Human Resource Management: BUS 303
Human Resource Management, and the Sugar Factory
Beverly Williams: Instructor
August 30th, 2010
Human Resource Management: And the Sugar Factory
Have you ever hired someone to work for you? If you have ever went to a dentist or a doctor, or had your car serviced or repaired, or hired someone to mow your lawn, then you have used some form of Human Resource Management (HRM) skills, when hiring these people. Perhaps you simply relied on word off mouth when choosing a company or person to work for you, or perhaps it was the way they dressed and spoke that persuaded you to hire them. Then again, you may have needed more information to make a decision, and so you did a credit and background check, along with an in person interview. These are all skills that Human Resource Management people use on a daily basis to make sure they are making the right choices for their organizations. In this paper I will discuss my organization,and several different aspects of human resource management, and what impact they have on my organization. First of all let's define HRM. There are many different ways to define HRM, but in essence it is the process of deciding what an organizations human resource needs are and then finding the best people to fill those needs. Once the right people have been hired, it is also the job of the HRM to help motivate these people to give their best efforts by providing them with the right incentives and job environment in order to achieve their organizational goals. My Organization
For the purposes of writing this paper, 'my organization' shall refer the Snake River Amalgamated sugar factory located in Nyssa, Oregon, where I worked for several years, and still have family members and friends working there. The Amalgamated Sugar company is a sugar beet refining company. The actual sugar beet refining only takes place during what they call the campaign season, which starts after the first frost in the fall, and usually ends after March or April the following spring. The company was founded in 1897 in Logan Utah (Bachman 1962) , and is now headquartered in Boise, Idaho. The company was started and operated by members of the Mormon church. The Mormon church actually owned controlling interest in the company from 1914 until 1942. The company has grown steadily over the years, and now has sugar manufacturing plants through out many of the western and mid-western states. It is the second largest producer of sugar in the United states. The company is partially owned by the Pepsi Bottling Ventures company which uses vast amounts of their sugar to sweeten it's soft drink products. The company was listed on the New York Stock Exchange in 1950 ( I was born in Nyssa that same year). Because of labor shortages during world war II, “Mexican Nationals” and “Japanese evacuees” were used as field laborers by the company until the war ended. As far as sugar beet refining factories go, the one in Nyssa is one of the smallest. It sits on the eastern edge of town, just two-hundred yards from the Snake river which acts as the border between Idaho and Oregon, until the Columbia river takes over the job about a hundred and fifteen miles northwest of Nyssa. Most of the factory, including the front, where the main offices are located, is made of red brick which was laid in 1937, (Bachman, 1962). Over the years, many parts of the factory have been upgraded or 'modernized,” yet it has always kept it's red brick facade.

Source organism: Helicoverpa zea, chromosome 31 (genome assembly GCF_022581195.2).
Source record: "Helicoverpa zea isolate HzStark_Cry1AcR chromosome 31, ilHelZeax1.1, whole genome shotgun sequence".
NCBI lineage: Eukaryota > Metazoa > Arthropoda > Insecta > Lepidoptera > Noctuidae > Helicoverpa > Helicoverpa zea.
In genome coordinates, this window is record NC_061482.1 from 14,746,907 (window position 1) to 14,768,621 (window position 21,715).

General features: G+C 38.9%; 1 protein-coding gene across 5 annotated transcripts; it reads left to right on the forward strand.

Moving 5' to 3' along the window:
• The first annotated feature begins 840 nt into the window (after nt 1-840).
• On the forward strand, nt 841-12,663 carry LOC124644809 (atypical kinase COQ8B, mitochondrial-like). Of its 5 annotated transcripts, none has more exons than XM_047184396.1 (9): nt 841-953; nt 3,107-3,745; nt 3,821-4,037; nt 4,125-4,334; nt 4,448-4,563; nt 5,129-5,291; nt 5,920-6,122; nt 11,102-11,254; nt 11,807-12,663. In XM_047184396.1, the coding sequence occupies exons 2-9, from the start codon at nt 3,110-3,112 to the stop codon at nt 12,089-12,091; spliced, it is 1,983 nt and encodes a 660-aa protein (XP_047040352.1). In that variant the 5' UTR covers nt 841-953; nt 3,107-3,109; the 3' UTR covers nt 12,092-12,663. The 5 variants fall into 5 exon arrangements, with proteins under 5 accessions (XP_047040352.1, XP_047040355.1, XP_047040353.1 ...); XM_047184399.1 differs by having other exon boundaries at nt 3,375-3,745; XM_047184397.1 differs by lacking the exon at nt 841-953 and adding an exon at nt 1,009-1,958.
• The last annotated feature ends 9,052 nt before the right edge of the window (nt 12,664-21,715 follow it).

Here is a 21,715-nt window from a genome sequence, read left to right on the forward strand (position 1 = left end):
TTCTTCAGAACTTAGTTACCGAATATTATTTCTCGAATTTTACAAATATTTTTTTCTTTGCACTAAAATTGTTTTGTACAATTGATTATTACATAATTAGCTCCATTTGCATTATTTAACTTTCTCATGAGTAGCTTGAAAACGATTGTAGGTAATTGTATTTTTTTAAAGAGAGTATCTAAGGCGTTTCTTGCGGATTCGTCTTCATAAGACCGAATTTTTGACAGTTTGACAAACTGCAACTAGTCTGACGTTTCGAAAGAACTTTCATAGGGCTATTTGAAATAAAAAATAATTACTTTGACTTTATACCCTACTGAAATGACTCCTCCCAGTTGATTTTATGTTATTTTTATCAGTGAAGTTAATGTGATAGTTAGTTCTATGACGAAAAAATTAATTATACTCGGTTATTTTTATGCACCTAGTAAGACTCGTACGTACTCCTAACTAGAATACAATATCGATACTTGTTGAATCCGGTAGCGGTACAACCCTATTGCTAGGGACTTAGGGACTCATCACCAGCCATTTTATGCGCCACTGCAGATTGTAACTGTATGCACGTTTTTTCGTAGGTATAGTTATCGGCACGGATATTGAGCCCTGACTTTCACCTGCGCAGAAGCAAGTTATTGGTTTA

It has always been, as far as I can remember, a very dirty, smelly, and often times, dangerous place to work. In the winter time most parts of the factory are cold and drafty, while during the summer months it is often very hot and humid. Neither the union (the Teamsters) nor the HRM people have done much to improve the deplorable working conditions at the factory. During the winter months when the campaign season is in full swing, the entire town...
References: Ivancevich, J, M.,(2008) Human resource management: McGraw-Hill, New york, New York
Bachman, J, R.,(1962) Story of the Amalgamated Sugar Company, 1897-1962. Caxton Printers,
Duin, S., (1990-08-10) Article:”The Case of Death? Dont List The Owl” The Oregonian
News Paper, Portland, Oregon: pp B05.
Coleman, J .,(1997-04-17)Article:”Nyssa factory Appeals Fines Levied After Workers Death”
The Oregonian News Paper, Portland, Oregon: pp E04
Lingham, L., (2008)Article : Human Resources; Retrieved August 27, 2010. from
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